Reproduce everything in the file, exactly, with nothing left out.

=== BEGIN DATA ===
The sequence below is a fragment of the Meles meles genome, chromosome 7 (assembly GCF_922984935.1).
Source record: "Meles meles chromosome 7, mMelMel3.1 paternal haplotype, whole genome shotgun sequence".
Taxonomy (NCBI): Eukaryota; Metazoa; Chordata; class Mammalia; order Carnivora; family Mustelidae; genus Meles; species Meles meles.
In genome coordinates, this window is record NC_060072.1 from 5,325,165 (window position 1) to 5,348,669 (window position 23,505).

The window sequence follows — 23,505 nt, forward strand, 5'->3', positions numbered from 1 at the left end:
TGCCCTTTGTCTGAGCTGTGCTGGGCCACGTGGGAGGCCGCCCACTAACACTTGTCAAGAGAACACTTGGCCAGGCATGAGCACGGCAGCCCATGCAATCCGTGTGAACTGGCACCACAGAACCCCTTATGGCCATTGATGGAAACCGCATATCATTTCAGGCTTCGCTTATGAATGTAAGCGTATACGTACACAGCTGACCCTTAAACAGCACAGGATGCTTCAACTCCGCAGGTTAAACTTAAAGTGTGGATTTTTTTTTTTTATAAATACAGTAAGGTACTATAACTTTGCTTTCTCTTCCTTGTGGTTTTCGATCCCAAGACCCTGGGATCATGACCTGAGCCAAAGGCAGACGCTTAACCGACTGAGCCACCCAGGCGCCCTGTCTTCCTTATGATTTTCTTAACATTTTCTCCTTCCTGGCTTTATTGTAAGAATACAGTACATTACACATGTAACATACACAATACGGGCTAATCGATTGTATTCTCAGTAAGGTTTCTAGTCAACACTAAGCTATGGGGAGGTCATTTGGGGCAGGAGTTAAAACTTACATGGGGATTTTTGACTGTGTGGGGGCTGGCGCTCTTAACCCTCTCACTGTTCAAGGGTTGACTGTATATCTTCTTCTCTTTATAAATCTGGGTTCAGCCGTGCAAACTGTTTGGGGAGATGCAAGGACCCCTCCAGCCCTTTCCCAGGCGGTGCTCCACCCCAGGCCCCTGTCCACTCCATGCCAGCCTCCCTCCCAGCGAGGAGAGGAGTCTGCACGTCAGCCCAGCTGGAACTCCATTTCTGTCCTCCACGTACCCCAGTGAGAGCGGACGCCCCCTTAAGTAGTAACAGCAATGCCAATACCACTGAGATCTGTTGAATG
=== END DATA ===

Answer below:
The sequence below is a fragment of the Meles meles genome, chromosome 7 (assembly GCF_922984935.1).
Source record: "Meles meles chromosome 7, mMelMel3.1 paternal haplotype, whole genome shotgun sequence".
Taxonomy (NCBI): Eukaryota; Metazoa; Chordata; class Mammalia; order Carnivora; family Mustelidae; genus Meles; species Meles meles.
In genome coordinates, this window is record NC_060072.1 from 5,325,165 (window position 1) to 5,348,669 (window position 23,505).

The window sequence follows — 23,505 nt, forward strand, 5'->3', positions numbered from 1 at the left end:
TGCCCTTTGTCTGAGCTGTGCTGGGCCACGTGGGAGGCCGCCCACTAACACTTGTCAAGAGAACACTTGGCCAGGCATGAGCACGGCAGCCCATGCAATCCGTGTGAACTGGCACCACAGAACCCCTTATGGCCATTGATGGAAACCGCATATCATTTCAGGCTTCGCTTATGAATGTAAGCGTATACGTACACAGCTGACCCTTAAACAGCACAGGATGCTTCAACTCCGCAGGTTAAACTTAAAGTGTGGATTTTTTTTTTTTATAAATACAGTAAGGTACTATAACTTTGCTTTCTCTTCCTTGTGGTTTTCGATCCCAAGACCCTGGGATCATGACCTGAGCCAAAGGCAGACGCTTAACCGACTGAGCCACCCAGGCGCCCTGTCTTCCTTATGATTTTCTTAACATTTTCTCCTTCCTGGCTTTATTGTAAGAATACAGTACATTACACATGTAACATACACAATACGGGCTAATCGATTGTATTCTCAGTAAGGTTTCTAGTCAACACTAAGCTATGGGGAGGTCATTTGGGGCAGGAGTTAAAACTTACATGGGGATTTTTGACTGTGTGGGGGCTGGCGCTCTTAACCCTCTCACTGTTCAAGGGTTGACTGTATATCTTCTTCTCTTTATAAATCTGGGTTCAGCCGTGCAAACTGTTTGGGGAGATGCAAGGACCCCTCCAGCCCTTTCCCAGGCGGTGCTCCACCCCAGGCCCCTGTCCACTCCATGCCAGCCTCCCTCCCAGCGAGGAGAGGAGTCTGCACGTCAGCCCAGCTGGAACTCCATTTCTGTCCTCCACGTACCCCAGTGAGAGCGGACGCCCCCTTAAGTAGTAACAGCAATGCCAATACCACTGAGATCTGTTGAATG